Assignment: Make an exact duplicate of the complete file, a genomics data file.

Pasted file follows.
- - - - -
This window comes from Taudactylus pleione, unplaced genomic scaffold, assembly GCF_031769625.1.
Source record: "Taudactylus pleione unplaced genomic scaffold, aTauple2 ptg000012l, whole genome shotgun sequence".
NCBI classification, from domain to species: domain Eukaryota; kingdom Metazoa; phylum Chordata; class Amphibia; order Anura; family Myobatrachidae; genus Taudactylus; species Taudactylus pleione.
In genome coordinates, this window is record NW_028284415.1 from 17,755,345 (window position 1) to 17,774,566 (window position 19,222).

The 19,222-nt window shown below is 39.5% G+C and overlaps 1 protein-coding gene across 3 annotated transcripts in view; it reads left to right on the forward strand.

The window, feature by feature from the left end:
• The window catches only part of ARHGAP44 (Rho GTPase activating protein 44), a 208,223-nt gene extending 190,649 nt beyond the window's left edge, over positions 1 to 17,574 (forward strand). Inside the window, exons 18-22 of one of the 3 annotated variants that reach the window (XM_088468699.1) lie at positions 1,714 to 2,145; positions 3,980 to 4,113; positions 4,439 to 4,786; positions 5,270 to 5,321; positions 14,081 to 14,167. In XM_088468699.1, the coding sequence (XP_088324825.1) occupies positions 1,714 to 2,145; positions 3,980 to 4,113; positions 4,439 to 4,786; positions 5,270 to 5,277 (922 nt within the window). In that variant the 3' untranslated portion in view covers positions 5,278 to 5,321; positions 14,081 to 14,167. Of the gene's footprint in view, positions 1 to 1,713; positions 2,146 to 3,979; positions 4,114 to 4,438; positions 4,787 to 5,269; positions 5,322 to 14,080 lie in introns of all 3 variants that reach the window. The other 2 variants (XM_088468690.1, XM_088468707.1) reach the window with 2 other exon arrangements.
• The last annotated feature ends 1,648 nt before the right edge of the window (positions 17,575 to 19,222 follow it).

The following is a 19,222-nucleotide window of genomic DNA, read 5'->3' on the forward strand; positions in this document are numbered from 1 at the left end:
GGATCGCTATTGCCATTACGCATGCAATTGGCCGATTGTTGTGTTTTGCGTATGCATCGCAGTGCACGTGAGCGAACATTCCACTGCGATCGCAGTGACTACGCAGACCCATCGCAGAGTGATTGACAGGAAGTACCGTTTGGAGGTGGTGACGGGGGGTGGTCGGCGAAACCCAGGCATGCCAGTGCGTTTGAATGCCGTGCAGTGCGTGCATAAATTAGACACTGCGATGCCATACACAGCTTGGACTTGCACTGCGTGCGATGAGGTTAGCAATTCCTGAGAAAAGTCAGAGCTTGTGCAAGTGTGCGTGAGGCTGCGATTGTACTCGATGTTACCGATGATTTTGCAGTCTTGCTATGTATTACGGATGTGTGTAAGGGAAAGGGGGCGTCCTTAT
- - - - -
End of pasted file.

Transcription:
This window comes from Taudactylus pleione, unplaced genomic scaffold, assembly GCF_031769625.1.
Source record: "Taudactylus pleione unplaced genomic scaffold, aTauple2 ptg000012l, whole genome shotgun sequence".
NCBI classification, from domain to species: domain Eukaryota; kingdom Metazoa; phylum Chordata; class Amphibia; order Anura; family Myobatrachidae; genus Taudactylus; species Taudactylus pleione.
In genome coordinates, this window is record NW_028284415.1 from 17,755,345 (window position 1) to 17,774,566 (window position 19,222).

The 19,222-nt window shown below is 39.5% G+C and overlaps 1 protein-coding gene across 3 annotated transcripts in view; it reads left to right on the forward strand.

The window, feature by feature from the left end:
• The window catches only part of ARHGAP44 (Rho GTPase activating protein 44), a 208,223-nt gene extending 190,649 nt beyond the window's left edge, over positions 1 to 17,574 (forward strand). Inside the window, exons 18-22 of one of the 3 annotated variants that reach the window (XM_088468699.1) lie at positions 1,714 to 2,145; positions 3,980 to 4,113; positions 4,439 to 4,786; positions 5,270 to 5,321; positions 14,081 to 14,167. In XM_088468699.1, the coding sequence (XP_088324825.1) occupies positions 1,714 to 2,145; positions 3,980 to 4,113; positions 4,439 to 4,786; positions 5,270 to 5,277 (922 nt within the window). In that variant the 3' untranslated portion in view covers positions 5,278 to 5,321; positions 14,081 to 14,167. Of the gene's footprint in view, positions 1 to 1,713; positions 2,146 to 3,979; positions 4,114 to 4,438; positions 4,787 to 5,269; positions 5,322 to 14,080 lie in introns of all 3 variants that reach the window. The other 2 variants (XM_088468690.1, XM_088468707.1) reach the window with 2 other exon arrangements.
• The last annotated feature ends 1,648 nt before the right edge of the window (positions 17,575 to 19,222 follow it).

The following is a 19,222-nucleotide window of genomic DNA, read 5'->3' on the forward strand; positions in this document are numbered from 1 at the left end:
GGATCGCTATTGCCATTACGCATGCAATTGGCCGATTGTTGTGTTTTGCGTATGCATCGCAGTGCACGTGAGCGAACATTCCACTGCGATCGCAGTGACTACGCAGACCCATCGCAGAGTGATTGACAGGAAGTACCGTTTGGAGGTGGTGACGGGGGGTGGTCGGCGAAACCCAGGCATGCCAGTGCGTTTGAATGCCGTGCAGTGCGTGCATAAATTAGACACTGCGATGCCATACACAGCTTGGACTTGCACTGCGTGCGATGAGGTTAGCAATTCCTGAGAAAAGTCAGAGCTTGTGCAAGTGTGCGTGAGGCTGCGATTGTACTCGATGTTACCGATGATTTTGCAGTCTTGCTATGTATTACGGATGTGTGTAAGGGAAAGGGGGCGTCCTTAT